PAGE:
SOME QUESTIONS ANSWERED
Q. WHAT ARE THE SCUMMY BROWN BUBBLES ON THE BEACH AND WHY DOES THE SEA SOMETIMES APPEAR RED? COLOURED FROTH Suspended within and resting upon the surface of the sea is an unavoidable mixture of sediments (sand, silt, muds, peat and in some cases treated sewage). This decreases in concentration with distance from shore. With its vigorous movements (particularly in the breaking zone) the waves agitate the water and anything contained within simply gets frothed up (aerated) like a huge milkshake. The frothy foam can often be discoloured and soon gets deposited upon the shore often giving the
Curran Strand J.A.
appearance of something unsavoury. This often coincides with periods of heavy rainfall when the rivers which flow into the sea are in spate, carrying a larger than normal payload of suspended solids (soil and urban runoff). COLOURED WAVES The waves at some beaches look reddish-brown. This is peaty-soil which has been washed into the sea by rivers which pass through and drain peat lands eg. the R. Bush at Runkerry and the R. Margy at Ballycastle. ARE THERE ANY RULES? As with any publicly accessible area managed for recreation, there are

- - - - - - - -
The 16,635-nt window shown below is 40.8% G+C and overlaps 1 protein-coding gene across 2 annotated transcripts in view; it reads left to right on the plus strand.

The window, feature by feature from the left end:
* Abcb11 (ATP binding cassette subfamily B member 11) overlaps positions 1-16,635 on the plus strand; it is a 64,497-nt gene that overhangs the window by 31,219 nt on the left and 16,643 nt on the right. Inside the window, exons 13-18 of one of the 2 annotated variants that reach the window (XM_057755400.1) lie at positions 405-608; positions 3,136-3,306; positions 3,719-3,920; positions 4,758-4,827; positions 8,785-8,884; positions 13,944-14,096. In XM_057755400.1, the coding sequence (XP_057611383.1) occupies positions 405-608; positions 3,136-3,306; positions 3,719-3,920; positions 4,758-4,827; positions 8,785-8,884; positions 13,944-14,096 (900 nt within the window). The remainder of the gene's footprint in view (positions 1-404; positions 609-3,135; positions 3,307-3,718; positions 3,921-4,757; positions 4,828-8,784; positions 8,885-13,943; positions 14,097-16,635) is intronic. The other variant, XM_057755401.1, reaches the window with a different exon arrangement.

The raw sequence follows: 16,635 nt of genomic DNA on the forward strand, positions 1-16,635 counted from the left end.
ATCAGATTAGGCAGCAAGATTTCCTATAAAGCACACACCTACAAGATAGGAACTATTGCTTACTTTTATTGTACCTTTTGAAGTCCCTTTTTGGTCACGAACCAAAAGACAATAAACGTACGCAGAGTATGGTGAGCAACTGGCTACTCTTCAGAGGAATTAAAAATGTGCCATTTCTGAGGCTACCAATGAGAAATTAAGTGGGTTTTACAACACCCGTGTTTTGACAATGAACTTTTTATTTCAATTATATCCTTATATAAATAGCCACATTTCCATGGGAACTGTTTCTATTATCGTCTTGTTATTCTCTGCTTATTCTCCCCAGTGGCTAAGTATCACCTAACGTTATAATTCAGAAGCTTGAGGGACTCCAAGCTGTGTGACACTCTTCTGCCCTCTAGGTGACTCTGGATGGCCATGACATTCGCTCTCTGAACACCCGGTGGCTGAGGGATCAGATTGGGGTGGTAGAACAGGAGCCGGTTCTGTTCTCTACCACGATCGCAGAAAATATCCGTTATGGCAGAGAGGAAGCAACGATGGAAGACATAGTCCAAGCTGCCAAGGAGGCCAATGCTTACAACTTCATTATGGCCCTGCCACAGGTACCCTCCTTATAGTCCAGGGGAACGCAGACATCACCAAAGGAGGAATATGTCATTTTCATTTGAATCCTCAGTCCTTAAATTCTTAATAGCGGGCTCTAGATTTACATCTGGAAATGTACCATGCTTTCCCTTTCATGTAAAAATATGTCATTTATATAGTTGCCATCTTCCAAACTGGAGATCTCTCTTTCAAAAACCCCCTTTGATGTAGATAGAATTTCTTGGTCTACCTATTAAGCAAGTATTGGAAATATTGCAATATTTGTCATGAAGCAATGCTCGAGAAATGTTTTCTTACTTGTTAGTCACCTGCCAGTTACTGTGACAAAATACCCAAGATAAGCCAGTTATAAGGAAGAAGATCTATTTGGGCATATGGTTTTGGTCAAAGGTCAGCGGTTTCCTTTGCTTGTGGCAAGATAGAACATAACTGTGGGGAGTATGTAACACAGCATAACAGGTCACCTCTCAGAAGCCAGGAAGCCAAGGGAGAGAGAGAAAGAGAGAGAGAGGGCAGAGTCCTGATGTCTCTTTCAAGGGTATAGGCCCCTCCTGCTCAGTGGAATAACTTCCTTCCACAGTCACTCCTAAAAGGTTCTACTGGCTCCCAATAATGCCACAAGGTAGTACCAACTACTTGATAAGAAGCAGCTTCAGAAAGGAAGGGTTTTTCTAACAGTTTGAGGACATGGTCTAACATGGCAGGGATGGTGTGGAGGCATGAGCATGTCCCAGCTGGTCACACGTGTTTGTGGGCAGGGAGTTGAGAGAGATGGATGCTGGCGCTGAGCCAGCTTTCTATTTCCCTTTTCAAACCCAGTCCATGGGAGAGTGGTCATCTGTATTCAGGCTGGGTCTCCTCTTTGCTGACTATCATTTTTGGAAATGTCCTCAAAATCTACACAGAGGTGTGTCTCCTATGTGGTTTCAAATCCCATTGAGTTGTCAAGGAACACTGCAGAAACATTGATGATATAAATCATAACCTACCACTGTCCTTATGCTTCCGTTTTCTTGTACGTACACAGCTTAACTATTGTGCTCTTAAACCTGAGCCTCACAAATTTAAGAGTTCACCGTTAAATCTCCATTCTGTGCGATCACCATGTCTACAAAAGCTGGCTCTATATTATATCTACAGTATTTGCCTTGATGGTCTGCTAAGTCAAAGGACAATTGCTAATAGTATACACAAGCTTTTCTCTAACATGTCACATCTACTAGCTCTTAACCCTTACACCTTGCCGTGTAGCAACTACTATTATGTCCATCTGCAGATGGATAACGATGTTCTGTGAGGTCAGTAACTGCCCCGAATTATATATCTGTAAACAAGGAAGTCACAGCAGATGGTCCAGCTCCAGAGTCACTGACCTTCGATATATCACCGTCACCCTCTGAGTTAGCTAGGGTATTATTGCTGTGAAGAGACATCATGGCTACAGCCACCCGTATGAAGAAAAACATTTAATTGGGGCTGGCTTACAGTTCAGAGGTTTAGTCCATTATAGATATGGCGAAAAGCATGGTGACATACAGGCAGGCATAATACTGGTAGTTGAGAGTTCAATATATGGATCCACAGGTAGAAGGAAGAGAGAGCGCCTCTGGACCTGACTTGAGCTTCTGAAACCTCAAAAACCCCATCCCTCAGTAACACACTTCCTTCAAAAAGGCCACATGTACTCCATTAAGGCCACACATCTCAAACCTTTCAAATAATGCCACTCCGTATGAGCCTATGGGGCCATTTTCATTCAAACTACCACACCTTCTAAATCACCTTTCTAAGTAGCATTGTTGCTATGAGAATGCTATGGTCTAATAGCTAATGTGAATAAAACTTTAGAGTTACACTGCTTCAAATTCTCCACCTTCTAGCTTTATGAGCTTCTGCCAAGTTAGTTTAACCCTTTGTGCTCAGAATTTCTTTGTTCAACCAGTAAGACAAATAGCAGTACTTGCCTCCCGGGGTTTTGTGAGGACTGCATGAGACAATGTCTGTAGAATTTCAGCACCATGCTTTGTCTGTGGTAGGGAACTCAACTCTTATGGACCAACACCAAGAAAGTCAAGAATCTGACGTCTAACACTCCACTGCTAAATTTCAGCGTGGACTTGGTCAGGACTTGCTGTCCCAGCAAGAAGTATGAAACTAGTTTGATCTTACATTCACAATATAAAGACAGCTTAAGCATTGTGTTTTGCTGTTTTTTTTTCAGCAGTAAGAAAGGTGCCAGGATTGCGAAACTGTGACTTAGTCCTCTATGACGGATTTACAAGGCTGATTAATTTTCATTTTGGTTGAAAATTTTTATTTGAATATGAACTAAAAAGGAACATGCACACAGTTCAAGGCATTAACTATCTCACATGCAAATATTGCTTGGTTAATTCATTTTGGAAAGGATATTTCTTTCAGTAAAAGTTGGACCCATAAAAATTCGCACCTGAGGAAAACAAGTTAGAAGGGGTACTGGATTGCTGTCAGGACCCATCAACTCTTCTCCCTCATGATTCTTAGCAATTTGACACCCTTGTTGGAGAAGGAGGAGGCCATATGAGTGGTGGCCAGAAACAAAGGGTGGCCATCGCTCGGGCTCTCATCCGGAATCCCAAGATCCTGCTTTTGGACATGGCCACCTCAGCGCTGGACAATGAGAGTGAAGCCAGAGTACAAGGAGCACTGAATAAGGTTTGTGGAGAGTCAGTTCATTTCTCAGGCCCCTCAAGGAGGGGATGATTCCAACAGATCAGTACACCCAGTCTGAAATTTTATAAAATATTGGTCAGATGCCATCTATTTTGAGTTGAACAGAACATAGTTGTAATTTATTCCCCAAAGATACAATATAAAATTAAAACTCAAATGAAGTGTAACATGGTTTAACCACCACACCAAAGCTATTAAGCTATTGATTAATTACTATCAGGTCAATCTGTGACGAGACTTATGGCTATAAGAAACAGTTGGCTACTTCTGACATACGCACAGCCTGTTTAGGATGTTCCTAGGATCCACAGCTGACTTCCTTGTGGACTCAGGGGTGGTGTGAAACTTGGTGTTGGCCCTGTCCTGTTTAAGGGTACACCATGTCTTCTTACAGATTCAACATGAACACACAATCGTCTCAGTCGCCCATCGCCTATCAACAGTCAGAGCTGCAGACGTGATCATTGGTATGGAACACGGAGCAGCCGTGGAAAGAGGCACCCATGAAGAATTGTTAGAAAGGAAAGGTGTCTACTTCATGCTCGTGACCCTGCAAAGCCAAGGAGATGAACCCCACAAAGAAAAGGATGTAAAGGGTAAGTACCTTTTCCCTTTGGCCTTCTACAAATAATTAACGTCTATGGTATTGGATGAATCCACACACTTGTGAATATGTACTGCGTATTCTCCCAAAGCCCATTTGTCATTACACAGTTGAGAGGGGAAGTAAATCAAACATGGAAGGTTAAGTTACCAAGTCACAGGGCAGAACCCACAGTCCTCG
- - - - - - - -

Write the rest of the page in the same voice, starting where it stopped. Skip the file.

rules and guidelines to good and safe behaviour. Here are some more typical questions. Q. IS IT ILLEGAL TO REMOVE SAND FROM A BEACH Removal of sand for any reason is strictly prohibited from all public beaches on the north coast and particularly those designated as either Areas of Special Scientific Interest, Special Areas of Conservation or Special Protected Areas. In the past sand was taken from beaches for agricultural purposes by farmers using a horse drawn cart and shovel. Today removal is often large scale and insensitive using machinery, which cause a lot of damage. Scientific evidence has reported that sediment removal over a long period of time is enough to cause serious erosion and shoreline recession on some smaller beaches. Report any sand removal to the relevant Local Authority.
Published on Jun 15, 2011